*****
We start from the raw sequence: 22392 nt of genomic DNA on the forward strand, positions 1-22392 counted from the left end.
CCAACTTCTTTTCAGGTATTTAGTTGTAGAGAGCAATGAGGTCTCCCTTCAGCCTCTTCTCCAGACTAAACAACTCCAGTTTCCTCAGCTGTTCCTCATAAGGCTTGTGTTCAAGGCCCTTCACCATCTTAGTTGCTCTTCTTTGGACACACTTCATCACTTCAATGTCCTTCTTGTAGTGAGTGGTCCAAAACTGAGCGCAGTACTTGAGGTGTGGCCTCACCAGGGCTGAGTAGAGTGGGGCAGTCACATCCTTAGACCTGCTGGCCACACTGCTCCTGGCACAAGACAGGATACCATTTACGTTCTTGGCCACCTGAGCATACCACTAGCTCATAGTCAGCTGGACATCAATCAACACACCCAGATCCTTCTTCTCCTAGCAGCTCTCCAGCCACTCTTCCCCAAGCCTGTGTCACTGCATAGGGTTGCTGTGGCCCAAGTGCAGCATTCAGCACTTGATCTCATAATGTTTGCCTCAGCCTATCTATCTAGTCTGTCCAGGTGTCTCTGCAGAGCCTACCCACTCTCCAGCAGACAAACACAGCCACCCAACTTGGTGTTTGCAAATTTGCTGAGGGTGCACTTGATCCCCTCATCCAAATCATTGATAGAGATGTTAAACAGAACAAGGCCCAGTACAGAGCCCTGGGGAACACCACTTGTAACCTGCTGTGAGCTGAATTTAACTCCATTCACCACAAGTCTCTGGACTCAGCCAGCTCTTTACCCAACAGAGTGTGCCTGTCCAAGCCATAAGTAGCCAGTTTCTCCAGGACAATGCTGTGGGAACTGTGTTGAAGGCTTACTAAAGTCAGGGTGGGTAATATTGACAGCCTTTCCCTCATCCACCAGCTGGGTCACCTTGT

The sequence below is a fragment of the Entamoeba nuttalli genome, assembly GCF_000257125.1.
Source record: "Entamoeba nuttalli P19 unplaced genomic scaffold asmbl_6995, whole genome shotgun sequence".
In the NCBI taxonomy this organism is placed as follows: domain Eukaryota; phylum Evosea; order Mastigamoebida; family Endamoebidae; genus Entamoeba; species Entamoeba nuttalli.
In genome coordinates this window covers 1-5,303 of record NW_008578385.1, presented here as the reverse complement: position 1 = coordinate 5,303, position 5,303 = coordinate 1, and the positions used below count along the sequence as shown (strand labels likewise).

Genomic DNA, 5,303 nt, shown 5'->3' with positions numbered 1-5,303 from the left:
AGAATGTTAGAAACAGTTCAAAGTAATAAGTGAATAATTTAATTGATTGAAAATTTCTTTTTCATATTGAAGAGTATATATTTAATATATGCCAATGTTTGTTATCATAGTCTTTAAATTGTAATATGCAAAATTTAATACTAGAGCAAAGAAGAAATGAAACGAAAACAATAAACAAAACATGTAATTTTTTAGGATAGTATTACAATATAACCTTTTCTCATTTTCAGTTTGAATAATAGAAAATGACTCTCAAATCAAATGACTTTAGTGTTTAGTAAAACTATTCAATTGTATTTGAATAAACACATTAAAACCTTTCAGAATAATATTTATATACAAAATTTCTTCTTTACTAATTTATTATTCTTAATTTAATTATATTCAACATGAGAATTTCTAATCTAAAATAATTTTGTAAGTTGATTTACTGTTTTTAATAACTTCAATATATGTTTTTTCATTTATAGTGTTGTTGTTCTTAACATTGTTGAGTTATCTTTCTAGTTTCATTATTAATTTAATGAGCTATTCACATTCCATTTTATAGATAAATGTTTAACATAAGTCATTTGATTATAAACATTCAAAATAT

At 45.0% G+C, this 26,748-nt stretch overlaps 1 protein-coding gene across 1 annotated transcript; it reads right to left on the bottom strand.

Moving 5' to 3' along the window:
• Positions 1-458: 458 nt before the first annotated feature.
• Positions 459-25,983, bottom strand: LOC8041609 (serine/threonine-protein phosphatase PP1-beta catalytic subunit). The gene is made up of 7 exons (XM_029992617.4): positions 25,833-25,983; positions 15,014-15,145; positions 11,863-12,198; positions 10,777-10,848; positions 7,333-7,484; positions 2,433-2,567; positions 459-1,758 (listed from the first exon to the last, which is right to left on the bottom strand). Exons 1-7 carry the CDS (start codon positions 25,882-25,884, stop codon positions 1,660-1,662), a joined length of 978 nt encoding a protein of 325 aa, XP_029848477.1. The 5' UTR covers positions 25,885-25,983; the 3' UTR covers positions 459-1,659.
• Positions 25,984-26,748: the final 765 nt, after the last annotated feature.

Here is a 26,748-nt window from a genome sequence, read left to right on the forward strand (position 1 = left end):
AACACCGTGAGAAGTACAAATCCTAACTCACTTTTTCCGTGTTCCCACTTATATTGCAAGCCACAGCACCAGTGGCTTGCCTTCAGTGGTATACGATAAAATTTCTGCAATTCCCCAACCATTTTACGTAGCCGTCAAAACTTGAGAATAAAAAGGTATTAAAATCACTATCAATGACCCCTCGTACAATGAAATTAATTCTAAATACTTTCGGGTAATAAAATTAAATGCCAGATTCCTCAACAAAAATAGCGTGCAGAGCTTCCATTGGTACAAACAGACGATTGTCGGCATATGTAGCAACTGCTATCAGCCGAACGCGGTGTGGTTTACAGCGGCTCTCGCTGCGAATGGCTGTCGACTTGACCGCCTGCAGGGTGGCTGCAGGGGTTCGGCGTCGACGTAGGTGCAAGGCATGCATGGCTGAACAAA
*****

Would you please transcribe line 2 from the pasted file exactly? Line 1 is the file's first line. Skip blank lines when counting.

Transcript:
CCAACTTCTTTTCAGGTATTTAGTTGTAGAGAGCAATGAGGTCTCCCTTCAGCCTCTTCTCCAGACTAAACAACTCCAGTTTCCTCAGCTGTTCCTCATAAGGCTTGTGTTCAAGGCCCTTCACCATCTTAGTTGCTCTTCTTTGGACACACTTCATCACTTCAATGTCCTTCTTGTAGTGAGTGGTCCAAAACTGAGCGCAGTACTTGAGGTGTGGCCTCACCAGGGCTGAGTAGAGTGGGGCAGTCACATCCTTAGACCTGCTGGCCACACTGCTCCTGGCACAAGACAGGATACCATTTACGTTCTTGGCCACCTGAGCATACCACTAGCTCATAGTCAGCTGGACATCAATCAACACACCCAGATCCTTCTTCTCCTAGCAGCTCTCCAGCCACTCTTCCCCAAGCCTGTGTCACTGCATAGGGTTGCTGTGGCCCAAGTGCAGCATTCAGCACTTGATCTCATAATGTTTGCCTCAGCCTATCTATCTAGTCTGTCCAGGTGTCTCTGCAGAGCCTACCCACTCTCCAGCAGACAAACACAGCCACCCAACTTGGTGTTTGCAAATTTGCTGAGGGTGCACTTGATCCCCTCATCCAAATCATTGATAGAGATGTTAAACAGAACAAGGCCCAGTACAGAGCCCTGGGGAACACCACTTGTAACCTGCTGTGAGCTGAATTTAACTCCATTCACCACAAGTCTCTGGACTCAGCCAGCTCTTTACCCAACAGAGTGTGCCTGTCCAAGCCATAAGTAGCCAGTTTCTCCAGGACAATGCTGTGGGAACTGTGTTGAAGGCTTACTAAAGTCAGGGTGGGTAATATTGACAGCCTTTCCCTCATCCACCAGCTGGGTCACCTTGT